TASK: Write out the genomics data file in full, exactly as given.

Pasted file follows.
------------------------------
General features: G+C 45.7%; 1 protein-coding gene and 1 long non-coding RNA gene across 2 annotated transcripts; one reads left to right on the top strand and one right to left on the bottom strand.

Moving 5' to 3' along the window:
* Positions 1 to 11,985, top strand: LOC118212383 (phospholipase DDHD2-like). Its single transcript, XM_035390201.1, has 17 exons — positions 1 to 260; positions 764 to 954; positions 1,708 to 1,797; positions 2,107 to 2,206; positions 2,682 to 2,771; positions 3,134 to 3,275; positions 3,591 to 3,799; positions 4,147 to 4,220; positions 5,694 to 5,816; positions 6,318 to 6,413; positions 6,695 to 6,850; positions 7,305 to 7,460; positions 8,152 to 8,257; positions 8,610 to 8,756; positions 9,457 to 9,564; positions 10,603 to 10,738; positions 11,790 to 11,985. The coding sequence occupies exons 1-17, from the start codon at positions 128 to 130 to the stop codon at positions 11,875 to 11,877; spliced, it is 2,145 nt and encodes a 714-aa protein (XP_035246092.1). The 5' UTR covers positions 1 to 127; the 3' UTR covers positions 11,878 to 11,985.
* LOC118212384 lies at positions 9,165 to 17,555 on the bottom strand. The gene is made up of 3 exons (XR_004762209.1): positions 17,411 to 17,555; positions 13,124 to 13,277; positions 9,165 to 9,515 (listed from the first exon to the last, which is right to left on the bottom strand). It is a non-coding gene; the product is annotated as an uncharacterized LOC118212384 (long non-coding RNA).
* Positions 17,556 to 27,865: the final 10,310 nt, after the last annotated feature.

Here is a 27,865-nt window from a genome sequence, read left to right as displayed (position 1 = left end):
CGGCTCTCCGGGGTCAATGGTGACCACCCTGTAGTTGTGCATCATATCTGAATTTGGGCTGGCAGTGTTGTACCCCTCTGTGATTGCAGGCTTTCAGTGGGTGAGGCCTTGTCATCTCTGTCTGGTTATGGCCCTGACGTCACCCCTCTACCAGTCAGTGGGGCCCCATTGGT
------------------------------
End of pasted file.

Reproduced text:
General features: G+C 45.7%; 1 protein-coding gene and 1 long non-coding RNA gene across 2 annotated transcripts; one reads left to right on the top strand and one right to left on the bottom strand.

Moving 5' to 3' along the window:
* Positions 1 to 11,985, top strand: LOC118212383 (phospholipase DDHD2-like). Its single transcript, XM_035390201.1, has 17 exons — positions 1 to 260; positions 764 to 954; positions 1,708 to 1,797; positions 2,107 to 2,206; positions 2,682 to 2,771; positions 3,134 to 3,275; positions 3,591 to 3,799; positions 4,147 to 4,220; positions 5,694 to 5,816; positions 6,318 to 6,413; positions 6,695 to 6,850; positions 7,305 to 7,460; positions 8,152 to 8,257; positions 8,610 to 8,756; positions 9,457 to 9,564; positions 10,603 to 10,738; positions 11,790 to 11,985. The coding sequence occupies exons 1-17, from the start codon at positions 128 to 130 to the stop codon at positions 11,875 to 11,877; spliced, it is 2,145 nt and encodes a 714-aa protein (XP_035246092.1). The 5' UTR covers positions 1 to 127; the 3' UTR covers positions 11,878 to 11,985.
* LOC118212384 lies at positions 9,165 to 17,555 on the bottom strand. The gene is made up of 3 exons (XR_004762209.1): positions 17,411 to 17,555; positions 13,124 to 13,277; positions 9,165 to 9,515 (listed from the first exon to the last, which is right to left on the bottom strand). It is a non-coding gene; the product is annotated as an uncharacterized LOC118212384 (long non-coding RNA).
* Positions 17,556 to 27,865: the final 10,310 nt, after the last annotated feature.

Here is a 27,865-nt window from a genome sequence, read left to right as displayed (position 1 = left end):
CGGCTCTCCGGGGTCAATGGTGACCACCCTGTAGTTGTGCATCATATCTGAATTTGGGCTGGCAGTGTTGTACCCCTCTGTGATTGCAGGCTTTCAGTGGGTGAGGCCTTGTCATCTCTGTCTGGTTATGGCCCTGACGTCACCCCTCTACCAGTCAGTGGGGCCCCATTGGT